Ever wondered what it might be like to be a test driver?

Have you ever wondered about the life of a test driver? Ever thought about how it might feel to get behind the wheel of a super-car, the routes and roads they take the vehicles on, or even the tests and methods they use to evaluate vehicle performance? We thought you might have, so we’ve interviewed our team to help you out.

A typical day in the life of a PT&A specialist driver

“My shifts with PT&A vary most of the time, but today I’m on the early shift so I am due in for 06:00. On my journey into the office I’m always excited to find out which car I am going to be driving for the day. My first task is to have a meeting with the shift manager. During the meeting we cover the risk assessment and I get to understand the testing requirements for my vehicle. Today I’ve been allocated a new luxury 4x4 SUV, and I'm going to be testing for any gear-box related issues and new head-unit software features."

“The journey for my 8 hour shift today is what we call the ‘country-route’, and will see me cover nearly 275 miles on some of the best roads that South Wales has to offer. Before I leave the premises with my vehicle I have to carry-out some core vehicle checks for safety and damage, including; checking the oil-level and temperature, water-level, inspecting the tyres (for condition and pressure) and recording any damage to the interior and exterior. I also ensure data-loggers are running and I enter the date, time and start mileage into the run sheet before I head off."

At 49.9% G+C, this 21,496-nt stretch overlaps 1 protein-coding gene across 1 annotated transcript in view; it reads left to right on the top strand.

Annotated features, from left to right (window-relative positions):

“It is 150 miles to the first stop, and the time passes-by quickly as I keep close attention to all aspects of the vehicle. As I drive it's my job to report any abnormal noises, vibrations, electronic faults or responses from the vehicle. If any occur I try to re-create these in an effort to understand what may have triggered these problems. Today I am concentrating on the gear-box as we are testing new software for this component, and so far it is working to specification. Before I know it, I'm at a local service station ready to take a short refreshment break and log that there have not been any faults."

“I spend the remainder of my shift finishing the allocated route and have noticed a few small issues during the last 100 miles. For example, whilst using the head-unit I had to repeatedly re-pair my phone with it in order to make or receive calls. I also observed increased wind noise from the a-pillar at motorway speeds that would not, in my experience, meet customer expectations. Whilst wind-noise was not a specific test request, I like to feedback as much as possible to help manufacturers develop the very best cars."

“My shift ends at 14:00, so I deliver the vehicle back to the PT&A premises with a full tank of petrol. I conduct a full inspection of the vehicle, complete my run-sheet with the finishing odometer mileage and run through my comments with the shift manager before leaving. As I leave, I can see another colleague had just started his shift and will undoubtedly be running the vehicle well into the evening!"

“Some people would regard driving all day as quite hard work, but if you love cars as much as I do and are passionate about making them even better, then being a test driver is really not hard work at all!."